Advice for Adding Active Zoom Sessions in Face-to-Face Classes

Last week we emailed and encouraged all of you who are scheduled to teach on campus this fall to confirm the equipment and capabilities of your assigned classrooms. We are hearing that some of you are asking for classrooms equipped to let you live-stream your class sessions so that students who are unable to attend in person can attend via zoom. In the ideal situation, classes like that would be designed and taught in “hy-flex classrooms” equipped with ceiling microphones, multiple large displays to show the faces of students attending remotely, and multiple cameras so that remote students can see the instructor and the students in the classroom. We have only a handful of true hy-flex classrooms available on campus. Other classrooms in HSB and the Conservatory have been modified for specific remote teaching purposes including placing limitations on Zoom and other features.

As an alternative to hy-flex teaching, several of you have proposed to live stream from a traditional ILE classroom using an active zoom session during your class session. We want to be sure you are aware that there are significant limitations to this approach and share some strategies to consider that could help address those limitations.

Limitations of using the camera on most classroom computers for zoom during class:

  • students attending by zoom will see and hear only you
  • you will need to stay close to the camera
  • students attending by zoom will not be able to hear questions or discussion from students in the classroom because the only microphone is at the podium or on you
  • students attending by zoom may not be able to ask questions, even via chat in zoom, unless you are able to consistently monitor the zoom window while teaching

Ways to mitigate the limitations:

  • If using only the classroom computer’s camera, turn the camera toward the class from time to time;
  • When students in the classroom ask questions or make comments, repeat the question or comment so that students attending by zoom can benefit;
  •  If you have a laptop or tablet, consider bringing it to the classroom, signing into the zoom session on the laptop or tablet, and leaving it turned toward the class for the full class session;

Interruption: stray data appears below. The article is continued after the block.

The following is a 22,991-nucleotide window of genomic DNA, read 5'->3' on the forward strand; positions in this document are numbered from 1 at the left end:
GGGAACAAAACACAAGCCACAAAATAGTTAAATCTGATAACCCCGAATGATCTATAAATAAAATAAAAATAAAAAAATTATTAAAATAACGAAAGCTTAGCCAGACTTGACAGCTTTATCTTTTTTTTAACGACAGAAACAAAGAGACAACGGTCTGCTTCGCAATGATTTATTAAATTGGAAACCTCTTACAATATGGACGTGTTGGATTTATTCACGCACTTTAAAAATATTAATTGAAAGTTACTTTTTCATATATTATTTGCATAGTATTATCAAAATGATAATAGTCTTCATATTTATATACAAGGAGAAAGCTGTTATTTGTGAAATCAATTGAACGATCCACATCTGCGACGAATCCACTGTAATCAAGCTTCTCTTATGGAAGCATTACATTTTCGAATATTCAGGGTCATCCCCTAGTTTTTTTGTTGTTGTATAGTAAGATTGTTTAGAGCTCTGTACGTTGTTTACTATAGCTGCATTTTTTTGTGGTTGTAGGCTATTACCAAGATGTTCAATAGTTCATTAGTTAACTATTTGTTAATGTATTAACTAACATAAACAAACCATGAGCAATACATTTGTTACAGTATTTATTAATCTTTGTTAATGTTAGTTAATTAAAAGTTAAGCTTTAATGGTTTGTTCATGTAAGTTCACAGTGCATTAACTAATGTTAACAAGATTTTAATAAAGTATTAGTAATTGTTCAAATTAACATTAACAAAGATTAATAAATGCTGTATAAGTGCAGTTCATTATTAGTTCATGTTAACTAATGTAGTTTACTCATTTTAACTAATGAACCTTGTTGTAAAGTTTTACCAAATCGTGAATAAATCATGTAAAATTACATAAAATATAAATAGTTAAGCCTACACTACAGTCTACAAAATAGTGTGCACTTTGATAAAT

• If students sitting in the classroom have their own laptops or tablets in class, consider inviting them to connect to the zoom session too, but keeping their speakers on mute or using earbuds to prevent audio interference in the room. Students in the classroom connected to the zoom session could help monitor the chat by letting you know if they see the chat light up on your laptop or theirs. Asking students to be part of the solution may increase their sense of being an active part the learning community.

General strategies to keep in mind if using this zoom approach:

  • To make the session content available asynchronously, the instructor will need to record the zoom session.  If both Zoom and Panopto are enabled in your Canvas course site, then any Zoom meeting scheduled from within Canvas and recorded will automatically be saved in your course Panopto folder and will be available to all the students in your course. This is the simplest way to make Zoom class recordings available to all the students in your course for asynchronous consumption.
  • When you record the zoom session, select the option to record to the cloud. This generates better auto-captions than does Panopto and will automatically send your recordings into your course Panopto folder.
  • When setting up the zoom session for each class, consider using a recurring meeting so that students do not have to track down a unique zoom link for each session.